Fast bowlers need to build up their workloads “as sensibly as possible” in order to help mitigate against increased injury risk as they look to return from a prolonged period of rest, according to Surrey’s lead physiotherapist.
Plans are being drawn up around the world for players to return to training after an enforced break from the game, and Alex Tysoe told ESPNcricinfo that building up progressively will be vital for seamers in order to avoid the “undesirable” injury scenario seen in Germany’s Bundesliga.
A report by sports scientist Joel Mason found that injury rates shot up from 0.27 per game to 0.88 in the first weekend of top-flight football in Germany for two months, with soft-tissue injuries particularly prevalent as teams rushed back to the pitch. Tysoe said that fast bowlers needed to find a sensible balance as they prepare to return to cricket.
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“There’s a lot about elite sport and the Covid situation which is not ideal, and we’re possibly seeing the effects of a sustained lockdown on football” he said. “You’ll have seen in the Bundesliga, there were a reported six soft-tissue injuries in the first eight games, which is an unusually high number for that league and sport.
“Bowling is a lot more difficult to facilitate during this period because players haven’t been able to use their local clubs or outdoor facilities. We know from a research point of view that one of the ways to mitigate the risk of a sharp rise in workload is to try and improve the individual’s relative strength, and then all you can do is be sensible when you get back into things: increase people’s bowling workloads as fast as possible but as sensibly as possible too.”
Tysoe is a co-author of a recent paper published in the Journal of Science and Medicine in Sport which examined bowling loads and injuries for 49 fast bowlers at six different counties, and some of the conclusions drawn are relevant to the ongoing crisis.
The study was primarily methodological, exploring the ability of ‘differential loads’ to predict injury risk compared to the widely-used ‘acute-chronic workload ratio’ method, but also demonstrated that large week-to-week increases in bowling loads and bowling after a long period without are associated with the possibility of heightened injury risks.
“A simple analogy is that if you’re flying a plane, you have to consider the throttle, the level of the nose, and keeping your wings level on the horizon,” Tysoe said. “If you can keep all those within certain ranges, then your plane is much more likely to have a nice smooth journey; if you move the nose up and down, the wings left and right, and you’re messing around with the throttle, it’ll be a bumpy ride. It’s about getting up to cruising height nice and smoothly and staying there.
“It’s similar in the case of fast bowlers: it’s about making sure that they’re not doing too much, too soon, relative to the last 42 days, that on a week-to-week basis they’re not adding to what they’re doing too quickly, and that if they do have a break it’s not for too long. What we want now is to have a nice smooth take-off, to get back to that analogy, where we’re getting bowlers to take off reasonably quickly while doing it as safely as possible.”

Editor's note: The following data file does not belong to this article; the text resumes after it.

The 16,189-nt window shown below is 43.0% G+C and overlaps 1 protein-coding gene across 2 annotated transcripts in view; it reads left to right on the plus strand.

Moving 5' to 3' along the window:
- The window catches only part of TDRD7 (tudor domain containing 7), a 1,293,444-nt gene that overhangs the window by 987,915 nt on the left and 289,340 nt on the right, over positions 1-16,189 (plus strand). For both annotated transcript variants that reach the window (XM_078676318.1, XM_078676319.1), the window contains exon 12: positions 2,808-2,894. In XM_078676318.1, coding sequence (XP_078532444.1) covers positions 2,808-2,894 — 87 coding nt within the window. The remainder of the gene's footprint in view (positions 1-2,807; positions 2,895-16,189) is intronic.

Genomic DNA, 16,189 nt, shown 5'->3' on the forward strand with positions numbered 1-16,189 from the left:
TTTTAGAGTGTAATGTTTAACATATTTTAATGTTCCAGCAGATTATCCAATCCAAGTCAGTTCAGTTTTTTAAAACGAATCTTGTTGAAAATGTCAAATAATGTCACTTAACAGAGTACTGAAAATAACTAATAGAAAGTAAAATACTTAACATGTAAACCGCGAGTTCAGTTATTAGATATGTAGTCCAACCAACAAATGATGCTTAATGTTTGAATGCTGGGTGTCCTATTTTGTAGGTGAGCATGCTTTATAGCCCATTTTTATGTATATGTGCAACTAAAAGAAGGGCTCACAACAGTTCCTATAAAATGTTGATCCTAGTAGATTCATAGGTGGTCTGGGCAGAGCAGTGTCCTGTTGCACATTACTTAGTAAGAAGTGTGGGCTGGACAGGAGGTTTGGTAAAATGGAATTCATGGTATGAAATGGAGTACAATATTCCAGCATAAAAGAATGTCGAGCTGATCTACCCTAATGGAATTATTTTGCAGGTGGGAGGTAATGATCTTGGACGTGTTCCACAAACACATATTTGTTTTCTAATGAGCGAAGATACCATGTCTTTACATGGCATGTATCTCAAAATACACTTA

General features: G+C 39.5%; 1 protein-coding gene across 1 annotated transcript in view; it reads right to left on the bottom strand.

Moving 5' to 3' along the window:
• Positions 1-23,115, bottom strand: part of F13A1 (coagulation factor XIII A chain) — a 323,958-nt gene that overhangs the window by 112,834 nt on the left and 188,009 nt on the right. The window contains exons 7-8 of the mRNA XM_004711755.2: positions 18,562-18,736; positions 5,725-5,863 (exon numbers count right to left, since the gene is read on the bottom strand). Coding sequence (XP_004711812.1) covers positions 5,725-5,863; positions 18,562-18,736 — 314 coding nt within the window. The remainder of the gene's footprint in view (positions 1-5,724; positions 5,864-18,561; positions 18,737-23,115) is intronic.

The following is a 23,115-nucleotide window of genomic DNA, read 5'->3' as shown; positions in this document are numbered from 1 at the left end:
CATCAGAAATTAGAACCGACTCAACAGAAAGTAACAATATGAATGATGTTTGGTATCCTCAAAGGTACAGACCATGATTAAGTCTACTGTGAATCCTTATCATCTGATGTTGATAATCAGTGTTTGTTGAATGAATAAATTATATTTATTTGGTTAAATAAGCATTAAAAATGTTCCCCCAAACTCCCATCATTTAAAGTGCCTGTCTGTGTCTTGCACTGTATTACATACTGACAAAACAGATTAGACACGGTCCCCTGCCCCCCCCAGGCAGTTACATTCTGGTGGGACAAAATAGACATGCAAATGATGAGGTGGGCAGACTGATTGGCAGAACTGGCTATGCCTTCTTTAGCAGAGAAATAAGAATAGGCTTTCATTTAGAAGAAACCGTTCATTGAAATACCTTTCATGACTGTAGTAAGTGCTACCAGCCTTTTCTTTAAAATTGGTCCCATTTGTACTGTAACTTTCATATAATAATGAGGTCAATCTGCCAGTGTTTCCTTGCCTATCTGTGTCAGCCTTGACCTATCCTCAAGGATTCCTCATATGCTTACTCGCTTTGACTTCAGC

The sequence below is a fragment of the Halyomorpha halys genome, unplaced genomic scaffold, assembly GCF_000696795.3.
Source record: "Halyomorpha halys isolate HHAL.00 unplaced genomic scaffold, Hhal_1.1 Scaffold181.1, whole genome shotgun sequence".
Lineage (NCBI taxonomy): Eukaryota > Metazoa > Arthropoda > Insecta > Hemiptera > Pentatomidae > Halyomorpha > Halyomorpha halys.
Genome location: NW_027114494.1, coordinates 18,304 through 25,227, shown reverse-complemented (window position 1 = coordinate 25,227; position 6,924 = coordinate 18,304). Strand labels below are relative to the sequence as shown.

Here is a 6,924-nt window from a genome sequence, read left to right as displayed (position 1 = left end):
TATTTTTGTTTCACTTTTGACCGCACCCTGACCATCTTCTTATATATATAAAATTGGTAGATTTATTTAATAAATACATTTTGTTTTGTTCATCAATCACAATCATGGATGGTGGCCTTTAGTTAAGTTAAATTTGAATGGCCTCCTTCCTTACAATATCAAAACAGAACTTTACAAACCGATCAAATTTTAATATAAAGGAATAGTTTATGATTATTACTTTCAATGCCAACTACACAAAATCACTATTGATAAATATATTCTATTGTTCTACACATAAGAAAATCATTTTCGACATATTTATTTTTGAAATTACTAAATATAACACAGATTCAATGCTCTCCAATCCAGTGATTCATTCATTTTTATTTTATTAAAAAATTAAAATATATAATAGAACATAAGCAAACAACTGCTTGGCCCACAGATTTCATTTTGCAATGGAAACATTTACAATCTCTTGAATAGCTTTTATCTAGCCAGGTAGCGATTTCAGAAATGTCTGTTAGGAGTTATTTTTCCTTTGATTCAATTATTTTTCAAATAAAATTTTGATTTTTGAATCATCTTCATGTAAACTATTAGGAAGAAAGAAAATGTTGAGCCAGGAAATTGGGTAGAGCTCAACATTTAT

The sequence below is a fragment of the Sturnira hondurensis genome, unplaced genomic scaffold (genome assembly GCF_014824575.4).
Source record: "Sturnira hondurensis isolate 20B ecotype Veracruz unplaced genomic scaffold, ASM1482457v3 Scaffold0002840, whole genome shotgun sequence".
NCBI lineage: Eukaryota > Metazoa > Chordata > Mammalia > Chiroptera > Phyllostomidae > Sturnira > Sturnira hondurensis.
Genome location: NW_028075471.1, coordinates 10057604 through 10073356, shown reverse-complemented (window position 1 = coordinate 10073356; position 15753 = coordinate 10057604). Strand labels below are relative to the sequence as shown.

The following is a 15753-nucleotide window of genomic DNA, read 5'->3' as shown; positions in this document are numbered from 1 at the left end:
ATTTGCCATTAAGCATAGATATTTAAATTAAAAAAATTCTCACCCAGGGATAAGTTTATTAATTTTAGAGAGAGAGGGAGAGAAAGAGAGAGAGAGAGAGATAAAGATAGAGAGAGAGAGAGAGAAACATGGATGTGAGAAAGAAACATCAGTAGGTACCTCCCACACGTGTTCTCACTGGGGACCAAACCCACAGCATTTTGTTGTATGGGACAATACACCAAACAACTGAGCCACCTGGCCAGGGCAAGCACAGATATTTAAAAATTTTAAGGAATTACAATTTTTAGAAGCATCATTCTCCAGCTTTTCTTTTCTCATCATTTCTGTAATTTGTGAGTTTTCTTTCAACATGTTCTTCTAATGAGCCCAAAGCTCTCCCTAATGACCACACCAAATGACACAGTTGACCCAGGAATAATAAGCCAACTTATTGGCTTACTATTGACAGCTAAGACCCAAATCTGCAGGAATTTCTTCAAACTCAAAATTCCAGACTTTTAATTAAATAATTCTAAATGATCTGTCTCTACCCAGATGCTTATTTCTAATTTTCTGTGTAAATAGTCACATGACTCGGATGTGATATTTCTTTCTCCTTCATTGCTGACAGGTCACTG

Tysoe has been at The Oval in the past week, overseeing Sam Curran and Amar Virdi’s first few sessions back bowling, and said that things had gone “really smoothly”. Eighteen England bowlers are now back in individual training, with a seven-week run-in between their return and the planned first West Indies Test on July 8.
The ECB’s performance director Mo Bobat has previously said that the schedule for this summer is likely to be “pretty brutal”, and that it may be necessary to rotate fast bowlers in order to reduce injury risks. Seamers have been bowling around six overs each per session and will gradually build up over the coming weeks.
“A lot of work went into drawing up the protocols with the ECB, and then implementing all of the logistics,” Tyose said. “The important thing is that the players are safe, and that they can still have some quality training – otherwise there’s no point doing it. The ECB have been brilliant throughout the process, and we’re looking forward to seeing how things progress.”
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Surrey are one of two counties, along with Lancashire, not to have furloughed players during the lockdown, meaning the squad have been checked in on regularly. The club have run weekly Zoom yoga sessions to help increase the squad’s mobility, and Tysoe is hopeful that if a county season is possible later in the summer, players “are not going to take too long to turn around at all”.
“We’re satisfied that they’re in as good a position as they could be at the moment. When we do get the green light to get back in and know when fixtures are, we’re in a position where we’re comfortable we can get them turned around in a relatively quick period of time.
“For the fast bowlers, they can’t bowl in the nets or outside but we can mimic those movements with medicine balls to make sure soft tissues are used to repeatedly producing those powerful, dynamic movements.
“One of the things we can’t do is influence the bone density of the spine. Pete Alway, who did a PhD with the ECB, did his research on spinal density of fast bowlers, and we now know that there’s nothing that can strengthen the spine for bowling better than bowling itself. You lose spine density pretty quickly when you stop bowling, and predictably it can take you longer to build that up: we need to be mindful of building them back up sensibly.”
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